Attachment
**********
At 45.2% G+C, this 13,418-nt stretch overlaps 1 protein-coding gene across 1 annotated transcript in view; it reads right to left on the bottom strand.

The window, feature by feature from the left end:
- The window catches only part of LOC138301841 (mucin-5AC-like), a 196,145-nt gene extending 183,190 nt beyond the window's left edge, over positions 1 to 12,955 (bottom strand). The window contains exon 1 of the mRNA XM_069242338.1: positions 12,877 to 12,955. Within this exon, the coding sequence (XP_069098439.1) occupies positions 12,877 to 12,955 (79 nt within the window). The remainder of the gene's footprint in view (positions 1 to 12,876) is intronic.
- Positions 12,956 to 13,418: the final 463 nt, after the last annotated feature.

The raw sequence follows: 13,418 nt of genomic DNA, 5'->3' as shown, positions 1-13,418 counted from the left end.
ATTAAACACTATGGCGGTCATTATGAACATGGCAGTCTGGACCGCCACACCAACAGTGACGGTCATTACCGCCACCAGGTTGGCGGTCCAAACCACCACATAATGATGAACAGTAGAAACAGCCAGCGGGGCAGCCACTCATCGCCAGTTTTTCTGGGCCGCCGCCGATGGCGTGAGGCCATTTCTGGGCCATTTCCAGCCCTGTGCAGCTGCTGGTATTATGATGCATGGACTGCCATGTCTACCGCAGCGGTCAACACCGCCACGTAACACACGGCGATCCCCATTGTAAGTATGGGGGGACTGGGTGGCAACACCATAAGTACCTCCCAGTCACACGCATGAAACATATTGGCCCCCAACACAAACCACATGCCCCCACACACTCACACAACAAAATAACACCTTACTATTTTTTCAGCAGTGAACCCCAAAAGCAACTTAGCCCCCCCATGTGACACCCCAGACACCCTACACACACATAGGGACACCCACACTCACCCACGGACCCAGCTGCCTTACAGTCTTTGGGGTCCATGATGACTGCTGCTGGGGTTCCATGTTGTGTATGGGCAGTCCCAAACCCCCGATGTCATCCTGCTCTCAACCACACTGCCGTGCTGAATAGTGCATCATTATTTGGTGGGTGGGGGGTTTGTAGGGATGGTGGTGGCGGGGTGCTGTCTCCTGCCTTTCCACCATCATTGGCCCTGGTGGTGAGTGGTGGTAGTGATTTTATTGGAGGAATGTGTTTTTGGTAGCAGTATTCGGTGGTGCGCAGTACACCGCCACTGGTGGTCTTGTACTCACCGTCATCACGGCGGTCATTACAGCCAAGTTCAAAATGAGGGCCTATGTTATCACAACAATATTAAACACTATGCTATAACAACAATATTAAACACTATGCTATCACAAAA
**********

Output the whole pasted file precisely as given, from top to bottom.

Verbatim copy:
At 45.2% G+C, this 13,418-nt stretch overlaps 1 protein-coding gene across 1 annotated transcript in view; it reads right to left on the bottom strand.

The window, feature by feature from the left end:
- The window catches only part of LOC138301841 (mucin-5AC-like), a 196,145-nt gene extending 183,190 nt beyond the window's left edge, over positions 1 to 12,955 (bottom strand). The window contains exon 1 of the mRNA XM_069242338.1: positions 12,877 to 12,955. Within this exon, the coding sequence (XP_069098439.1) occupies positions 12,877 to 12,955 (79 nt within the window). The remainder of the gene's footprint in view (positions 1 to 12,876) is intronic.
- Positions 12,956 to 13,418: the final 463 nt, after the last annotated feature.

The raw sequence follows: 13,418 nt of genomic DNA, 5'->3' as shown, positions 1-13,418 counted from the left end.
ATTAAACACTATGGCGGTCATTATGAACATGGCAGTCTGGACCGCCACACCAACAGTGACGGTCATTACCGCCACCAGGTTGGCGGTCCAAACCACCACATAATGATGAACAGTAGAAACAGCCAGCGGGGCAGCCACTCATCGCCAGTTTTTCTGGGCCGCCGCCGATGGCGTGAGGCCATTTCTGGGCCATTTCCAGCCCTGTGCAGCTGCTGGTATTATGATGCATGGACTGCCATGTCTACCGCAGCGGTCAACACCGCCACGTAACACACGGCGATCCCCATTGTAAGTATGGGGGGACTGGGTGGCAACACCATAAGTACCTCCCAGTCACACGCATGAAACATATTGGCCCCCAACACAAACCACATGCCCCCACACACTCACACAACAAAATAACACCTTACTATTTTTTCAGCAGTGAACCCCAAAAGCAACTTAGCCCCCCCATGTGACACCCCAGACACCCTACACACACATAGGGACACCCACACTCACCCACGGACCCAGCTGCCTTACAGTCTTTGGGGTCCATGATGACTGCTGCTGGGGTTCCATGTTGTGTATGGGCAGTCCCAAACCCCCGATGTCATCCTGCTCTCAACCACACTGCCGTGCTGAATAGTGCATCATTATTTGGTGGGTGGGGGGTTTGTAGGGATGGTGGTGGCGGGGTGCTGTCTCCTGCCTTTCCACCATCATTGGCCCTGGTGGTGAGTGGTGGTAGTGATTTTATTGGAGGAATGTGTTTTTGGTAGCAGTATTCGGTGGTGCGCAGTACACCGCCACTGGTGGTCTTGTACTCACCGTCATCACGGCGGTCATTACAGCCAAGTTCAAAATGAGGGCCTATGTTATCACAACAATATTAAACACTATGCTATAACAACAATATTAAACACTATGCTATCACAAAA